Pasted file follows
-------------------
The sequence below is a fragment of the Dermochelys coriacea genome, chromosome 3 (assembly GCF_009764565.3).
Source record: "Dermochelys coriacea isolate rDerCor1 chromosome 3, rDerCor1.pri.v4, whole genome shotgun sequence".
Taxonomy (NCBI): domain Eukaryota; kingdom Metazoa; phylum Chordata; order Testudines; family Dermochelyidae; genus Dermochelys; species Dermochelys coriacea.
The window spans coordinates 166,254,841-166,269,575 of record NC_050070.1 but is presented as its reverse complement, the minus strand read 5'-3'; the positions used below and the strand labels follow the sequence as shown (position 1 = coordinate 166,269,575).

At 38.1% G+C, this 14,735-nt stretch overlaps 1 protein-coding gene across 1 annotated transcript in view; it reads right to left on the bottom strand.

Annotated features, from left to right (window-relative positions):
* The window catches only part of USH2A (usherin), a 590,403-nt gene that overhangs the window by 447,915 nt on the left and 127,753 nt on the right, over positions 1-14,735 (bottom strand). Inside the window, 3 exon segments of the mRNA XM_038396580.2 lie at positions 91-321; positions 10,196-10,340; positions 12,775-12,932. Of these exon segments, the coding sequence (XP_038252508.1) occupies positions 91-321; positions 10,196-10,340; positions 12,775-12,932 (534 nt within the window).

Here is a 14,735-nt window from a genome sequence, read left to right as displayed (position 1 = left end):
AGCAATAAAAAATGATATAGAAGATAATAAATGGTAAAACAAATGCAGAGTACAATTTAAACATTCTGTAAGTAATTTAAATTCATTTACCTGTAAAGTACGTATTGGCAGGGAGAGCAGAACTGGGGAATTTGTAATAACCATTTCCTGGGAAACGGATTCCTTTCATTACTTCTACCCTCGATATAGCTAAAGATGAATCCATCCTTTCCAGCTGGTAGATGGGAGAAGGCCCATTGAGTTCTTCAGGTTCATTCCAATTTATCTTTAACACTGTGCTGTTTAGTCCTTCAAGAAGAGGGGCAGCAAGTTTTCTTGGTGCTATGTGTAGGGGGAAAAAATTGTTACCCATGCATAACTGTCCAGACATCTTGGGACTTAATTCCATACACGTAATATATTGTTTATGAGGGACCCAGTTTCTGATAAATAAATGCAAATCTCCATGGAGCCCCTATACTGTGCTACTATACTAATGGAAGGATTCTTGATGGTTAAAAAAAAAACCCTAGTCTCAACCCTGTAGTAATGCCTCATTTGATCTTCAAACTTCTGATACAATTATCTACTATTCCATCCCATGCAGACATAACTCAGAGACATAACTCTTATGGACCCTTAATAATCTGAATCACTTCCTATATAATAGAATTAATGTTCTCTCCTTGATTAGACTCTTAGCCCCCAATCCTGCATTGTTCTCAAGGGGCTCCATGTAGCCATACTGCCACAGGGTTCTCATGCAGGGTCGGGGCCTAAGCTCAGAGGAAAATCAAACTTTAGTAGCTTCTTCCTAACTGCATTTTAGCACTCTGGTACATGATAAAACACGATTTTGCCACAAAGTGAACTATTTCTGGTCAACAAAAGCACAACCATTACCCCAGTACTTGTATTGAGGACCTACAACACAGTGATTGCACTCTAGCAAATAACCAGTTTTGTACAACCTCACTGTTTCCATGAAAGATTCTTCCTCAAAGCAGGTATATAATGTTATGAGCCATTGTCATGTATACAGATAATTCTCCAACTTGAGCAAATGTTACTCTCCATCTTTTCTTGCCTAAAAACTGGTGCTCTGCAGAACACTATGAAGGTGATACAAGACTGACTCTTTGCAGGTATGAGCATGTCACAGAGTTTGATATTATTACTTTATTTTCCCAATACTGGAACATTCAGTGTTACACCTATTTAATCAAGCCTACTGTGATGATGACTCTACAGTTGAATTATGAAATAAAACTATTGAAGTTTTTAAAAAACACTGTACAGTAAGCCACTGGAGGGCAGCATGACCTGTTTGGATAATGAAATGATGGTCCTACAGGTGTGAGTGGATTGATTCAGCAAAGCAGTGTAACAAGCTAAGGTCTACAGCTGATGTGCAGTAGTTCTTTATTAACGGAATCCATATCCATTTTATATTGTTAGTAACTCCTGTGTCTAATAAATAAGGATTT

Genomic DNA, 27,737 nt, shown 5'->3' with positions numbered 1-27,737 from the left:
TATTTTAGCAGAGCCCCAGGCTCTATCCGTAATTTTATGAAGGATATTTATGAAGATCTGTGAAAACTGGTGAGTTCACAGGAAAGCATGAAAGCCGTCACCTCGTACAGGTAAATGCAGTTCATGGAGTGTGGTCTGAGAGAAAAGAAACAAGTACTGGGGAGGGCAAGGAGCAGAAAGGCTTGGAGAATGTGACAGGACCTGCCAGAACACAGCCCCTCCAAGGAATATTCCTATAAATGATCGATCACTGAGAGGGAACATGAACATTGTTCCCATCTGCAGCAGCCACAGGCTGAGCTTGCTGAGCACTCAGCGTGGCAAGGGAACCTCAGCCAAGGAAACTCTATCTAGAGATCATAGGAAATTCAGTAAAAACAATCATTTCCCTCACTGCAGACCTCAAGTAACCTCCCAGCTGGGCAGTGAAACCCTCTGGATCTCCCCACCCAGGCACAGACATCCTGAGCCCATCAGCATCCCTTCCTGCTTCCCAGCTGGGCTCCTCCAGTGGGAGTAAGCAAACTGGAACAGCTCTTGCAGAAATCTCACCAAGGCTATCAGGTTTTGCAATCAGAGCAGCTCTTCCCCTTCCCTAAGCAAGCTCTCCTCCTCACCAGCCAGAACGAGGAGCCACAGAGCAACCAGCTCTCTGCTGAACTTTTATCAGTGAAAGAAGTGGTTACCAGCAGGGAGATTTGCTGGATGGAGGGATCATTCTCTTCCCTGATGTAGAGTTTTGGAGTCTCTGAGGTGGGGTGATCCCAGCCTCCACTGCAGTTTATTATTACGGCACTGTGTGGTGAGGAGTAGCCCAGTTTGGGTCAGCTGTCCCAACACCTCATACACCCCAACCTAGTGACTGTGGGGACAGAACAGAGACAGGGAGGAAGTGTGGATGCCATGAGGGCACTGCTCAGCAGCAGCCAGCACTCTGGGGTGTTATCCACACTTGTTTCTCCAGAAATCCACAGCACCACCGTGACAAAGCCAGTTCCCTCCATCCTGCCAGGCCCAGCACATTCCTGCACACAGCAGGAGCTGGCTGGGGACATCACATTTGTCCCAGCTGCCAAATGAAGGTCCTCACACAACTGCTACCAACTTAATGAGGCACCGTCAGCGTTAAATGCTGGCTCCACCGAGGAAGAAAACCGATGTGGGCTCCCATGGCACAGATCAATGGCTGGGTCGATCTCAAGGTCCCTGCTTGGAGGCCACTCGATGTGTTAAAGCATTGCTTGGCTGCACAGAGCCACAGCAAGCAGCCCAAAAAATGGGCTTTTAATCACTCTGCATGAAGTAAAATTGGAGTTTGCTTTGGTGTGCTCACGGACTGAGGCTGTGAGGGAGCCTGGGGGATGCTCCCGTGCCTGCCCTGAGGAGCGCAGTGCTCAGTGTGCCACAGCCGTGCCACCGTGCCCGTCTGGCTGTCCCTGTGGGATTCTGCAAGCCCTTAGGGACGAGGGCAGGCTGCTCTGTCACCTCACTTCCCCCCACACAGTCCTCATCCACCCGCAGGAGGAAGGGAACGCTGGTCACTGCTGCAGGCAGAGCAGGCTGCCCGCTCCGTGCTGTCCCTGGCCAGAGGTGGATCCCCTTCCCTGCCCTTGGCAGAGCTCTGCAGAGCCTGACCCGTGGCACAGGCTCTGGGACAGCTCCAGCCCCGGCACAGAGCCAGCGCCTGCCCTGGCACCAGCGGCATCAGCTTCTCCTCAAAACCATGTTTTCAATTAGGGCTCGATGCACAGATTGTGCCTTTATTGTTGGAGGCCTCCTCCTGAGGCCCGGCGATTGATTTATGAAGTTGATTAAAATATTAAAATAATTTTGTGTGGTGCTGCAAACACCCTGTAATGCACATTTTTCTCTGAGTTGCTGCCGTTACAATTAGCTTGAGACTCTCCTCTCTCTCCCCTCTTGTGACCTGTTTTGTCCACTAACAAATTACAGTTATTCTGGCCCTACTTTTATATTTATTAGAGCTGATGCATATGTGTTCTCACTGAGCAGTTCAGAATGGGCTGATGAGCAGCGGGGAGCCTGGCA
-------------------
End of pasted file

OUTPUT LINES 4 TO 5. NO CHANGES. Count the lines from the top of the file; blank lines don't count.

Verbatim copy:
The window spans coordinates 166,254,841-166,269,575 of record NC_050070.1 but is presented as its reverse complement, the minus strand read 5'-3'; the positions used below and the strand labels follow the sequence as shown (position 1 = coordinate 166,269,575).

At 38.1% G+C, this 14,735-nt stretch overlaps 1 protein-coding gene across 1 annotated transcript in view; it reads right to left on the bottom strand.